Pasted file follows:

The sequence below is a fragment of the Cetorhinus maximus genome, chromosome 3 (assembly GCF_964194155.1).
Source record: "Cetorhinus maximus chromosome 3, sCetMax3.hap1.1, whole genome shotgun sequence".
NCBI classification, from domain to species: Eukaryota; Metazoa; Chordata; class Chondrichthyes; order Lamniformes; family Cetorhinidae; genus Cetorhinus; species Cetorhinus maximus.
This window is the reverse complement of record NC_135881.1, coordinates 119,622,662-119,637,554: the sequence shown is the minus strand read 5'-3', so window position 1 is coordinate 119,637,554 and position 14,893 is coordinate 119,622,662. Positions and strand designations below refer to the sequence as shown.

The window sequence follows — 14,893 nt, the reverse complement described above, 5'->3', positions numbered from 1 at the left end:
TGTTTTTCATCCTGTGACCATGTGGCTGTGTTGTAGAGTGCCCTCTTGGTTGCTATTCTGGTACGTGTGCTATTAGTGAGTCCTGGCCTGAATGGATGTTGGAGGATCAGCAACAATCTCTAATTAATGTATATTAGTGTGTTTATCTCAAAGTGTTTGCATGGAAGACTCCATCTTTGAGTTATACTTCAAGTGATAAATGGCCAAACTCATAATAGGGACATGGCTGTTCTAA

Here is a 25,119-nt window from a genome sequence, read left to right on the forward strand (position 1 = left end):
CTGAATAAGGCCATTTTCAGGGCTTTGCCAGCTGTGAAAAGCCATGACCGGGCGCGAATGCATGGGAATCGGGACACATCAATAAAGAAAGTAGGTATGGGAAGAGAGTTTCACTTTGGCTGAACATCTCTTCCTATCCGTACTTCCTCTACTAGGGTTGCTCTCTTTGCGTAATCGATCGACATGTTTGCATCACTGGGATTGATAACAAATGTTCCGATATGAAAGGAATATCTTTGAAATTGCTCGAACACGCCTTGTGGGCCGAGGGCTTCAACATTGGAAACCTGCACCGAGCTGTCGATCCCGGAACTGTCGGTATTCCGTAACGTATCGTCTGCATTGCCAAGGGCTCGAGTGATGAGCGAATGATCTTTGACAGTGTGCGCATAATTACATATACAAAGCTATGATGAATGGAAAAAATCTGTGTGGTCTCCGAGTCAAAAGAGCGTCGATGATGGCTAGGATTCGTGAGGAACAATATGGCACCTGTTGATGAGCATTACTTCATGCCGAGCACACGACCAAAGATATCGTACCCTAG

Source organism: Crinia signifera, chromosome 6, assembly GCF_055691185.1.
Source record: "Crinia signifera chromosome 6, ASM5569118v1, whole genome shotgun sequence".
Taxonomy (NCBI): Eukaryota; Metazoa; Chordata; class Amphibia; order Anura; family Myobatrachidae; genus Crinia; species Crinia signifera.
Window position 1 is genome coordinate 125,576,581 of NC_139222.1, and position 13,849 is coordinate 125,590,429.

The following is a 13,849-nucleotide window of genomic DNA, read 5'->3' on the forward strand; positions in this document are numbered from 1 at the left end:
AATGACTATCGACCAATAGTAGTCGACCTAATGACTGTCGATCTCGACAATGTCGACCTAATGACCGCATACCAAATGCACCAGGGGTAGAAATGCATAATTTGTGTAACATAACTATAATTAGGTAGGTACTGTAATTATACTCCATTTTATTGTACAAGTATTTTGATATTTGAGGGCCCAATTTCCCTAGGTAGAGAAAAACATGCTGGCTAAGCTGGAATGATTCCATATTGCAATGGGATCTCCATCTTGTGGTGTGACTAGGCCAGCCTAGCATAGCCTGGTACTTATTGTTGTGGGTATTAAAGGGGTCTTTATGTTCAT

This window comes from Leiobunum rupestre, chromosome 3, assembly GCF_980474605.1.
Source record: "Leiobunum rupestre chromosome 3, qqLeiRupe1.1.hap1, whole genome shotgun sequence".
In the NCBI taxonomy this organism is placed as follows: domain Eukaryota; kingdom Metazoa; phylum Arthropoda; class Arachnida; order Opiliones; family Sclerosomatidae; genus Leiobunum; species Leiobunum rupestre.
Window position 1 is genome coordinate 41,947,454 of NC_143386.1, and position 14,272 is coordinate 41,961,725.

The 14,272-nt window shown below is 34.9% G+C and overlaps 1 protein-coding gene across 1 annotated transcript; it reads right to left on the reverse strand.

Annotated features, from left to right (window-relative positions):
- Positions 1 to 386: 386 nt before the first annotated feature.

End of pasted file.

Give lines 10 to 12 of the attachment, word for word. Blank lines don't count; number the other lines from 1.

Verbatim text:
Source record: "Crinia signifera chromosome 6, ASM5569118v1, whole genome shotgun sequence".
Taxonomy (NCBI): Eukaryota; Metazoa; Chordata; class Amphibia; order Anura; family Myobatrachidae; genus Crinia; species Crinia signifera.
Window position 1 is genome coordinate 125,576,581 of NC_139222.1, and position 13,849 is coordinate 125,590,429.